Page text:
Dissertation, (2018)

Abraham Sapien
National Autonomous University of Mexico
In this thesis I provide an account of the unpleasantness of pain. In doing this, I shed light on the nature of pain and unpleasantness. I propose to understand the unpleasantness of pain based on the determinable-determinate distinction. Unpleasantness is a determinable phenomenal property of mental states that entails badness. I propose that an unpleasant pain experience has two phenomenal properties: i) the phenomenal property of being a pain, and ii) a phenomenal determinate property (u1, u2, u3, etc.) of the unpleasantness determinable. According to this theory unpleasant pains feel bad, and this explains why we are motivated and justified in avoiding them. This explains, for example, why we are motivated and justified to take painkillers. This theory allows us to account for the heterogeneity of unpleasantness, i.e., we can explain how different unpleasant experiences feel unpleasant even if they feel so different. The thesis is organised into seven chapters and divided by three main themes: i) what the unpleasantness of pain consists in, ii) how we can account for the great phenomenal diversity among experiences of unpleasantness, and iii) which cases suggest that there could be pains that are not unpleasant. Broadly, the first two chapters deal with the first theme, where I analyse two reductive accounts of unpleasantness: the content theories and the desire theories. I deal with the second theme in the third and fourth chapter, where I analyse different theories that try to account for the phenomenal property of unpleasantness. In the fifth and sixth chapter, I focus on the third theme, where I consider different cases that suggest the existence of pains that are not unpleasant. In the final chapter, I offer a conclusion of the three main themes by providing my own view on the unpleasantness of pain.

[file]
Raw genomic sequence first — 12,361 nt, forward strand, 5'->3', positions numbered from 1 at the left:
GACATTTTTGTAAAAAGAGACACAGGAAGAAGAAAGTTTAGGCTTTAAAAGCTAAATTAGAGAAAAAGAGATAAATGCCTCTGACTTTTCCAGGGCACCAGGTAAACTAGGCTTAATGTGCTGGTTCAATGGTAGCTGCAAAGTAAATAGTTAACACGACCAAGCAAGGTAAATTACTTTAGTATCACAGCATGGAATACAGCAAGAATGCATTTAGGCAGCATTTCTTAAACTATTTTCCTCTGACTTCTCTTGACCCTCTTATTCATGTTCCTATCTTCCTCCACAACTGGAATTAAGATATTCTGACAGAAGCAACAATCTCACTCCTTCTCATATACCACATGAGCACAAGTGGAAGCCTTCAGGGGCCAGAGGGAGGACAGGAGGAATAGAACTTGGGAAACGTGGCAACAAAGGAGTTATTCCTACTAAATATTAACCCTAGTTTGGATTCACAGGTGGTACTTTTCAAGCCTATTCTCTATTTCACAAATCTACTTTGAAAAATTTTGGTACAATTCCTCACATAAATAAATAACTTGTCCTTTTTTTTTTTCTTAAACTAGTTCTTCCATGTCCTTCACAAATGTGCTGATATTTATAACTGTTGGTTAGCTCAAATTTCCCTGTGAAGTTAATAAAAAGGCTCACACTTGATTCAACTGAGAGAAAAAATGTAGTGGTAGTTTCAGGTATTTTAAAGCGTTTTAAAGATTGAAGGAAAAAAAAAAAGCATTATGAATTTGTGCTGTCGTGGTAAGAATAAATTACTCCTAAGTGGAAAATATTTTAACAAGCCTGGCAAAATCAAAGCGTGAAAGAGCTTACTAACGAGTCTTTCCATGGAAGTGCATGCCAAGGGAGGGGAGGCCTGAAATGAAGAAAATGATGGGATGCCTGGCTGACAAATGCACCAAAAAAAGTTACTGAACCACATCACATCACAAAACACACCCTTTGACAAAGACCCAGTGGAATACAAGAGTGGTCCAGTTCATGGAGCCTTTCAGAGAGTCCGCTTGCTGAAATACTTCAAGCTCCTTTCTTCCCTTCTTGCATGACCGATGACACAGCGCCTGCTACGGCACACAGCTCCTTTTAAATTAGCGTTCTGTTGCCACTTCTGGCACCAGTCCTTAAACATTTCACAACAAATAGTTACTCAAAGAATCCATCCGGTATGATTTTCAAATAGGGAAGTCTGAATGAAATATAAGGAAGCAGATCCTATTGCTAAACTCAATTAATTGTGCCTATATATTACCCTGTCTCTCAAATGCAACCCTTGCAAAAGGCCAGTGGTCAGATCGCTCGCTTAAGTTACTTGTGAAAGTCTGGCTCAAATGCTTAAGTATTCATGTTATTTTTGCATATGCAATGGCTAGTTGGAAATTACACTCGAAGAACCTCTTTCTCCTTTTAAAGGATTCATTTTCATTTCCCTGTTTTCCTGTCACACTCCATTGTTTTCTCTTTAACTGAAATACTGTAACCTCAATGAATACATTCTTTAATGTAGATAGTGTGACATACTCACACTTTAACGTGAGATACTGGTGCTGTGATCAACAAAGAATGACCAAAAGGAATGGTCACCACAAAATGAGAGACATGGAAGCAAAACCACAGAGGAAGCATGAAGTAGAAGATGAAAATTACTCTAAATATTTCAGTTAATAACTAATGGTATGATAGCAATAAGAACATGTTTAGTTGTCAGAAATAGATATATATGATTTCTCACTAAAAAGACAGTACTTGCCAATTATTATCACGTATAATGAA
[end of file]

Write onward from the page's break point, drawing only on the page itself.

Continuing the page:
Keywords pain  unpleasantness  philosophy  mental content  desire  determinable  determinate
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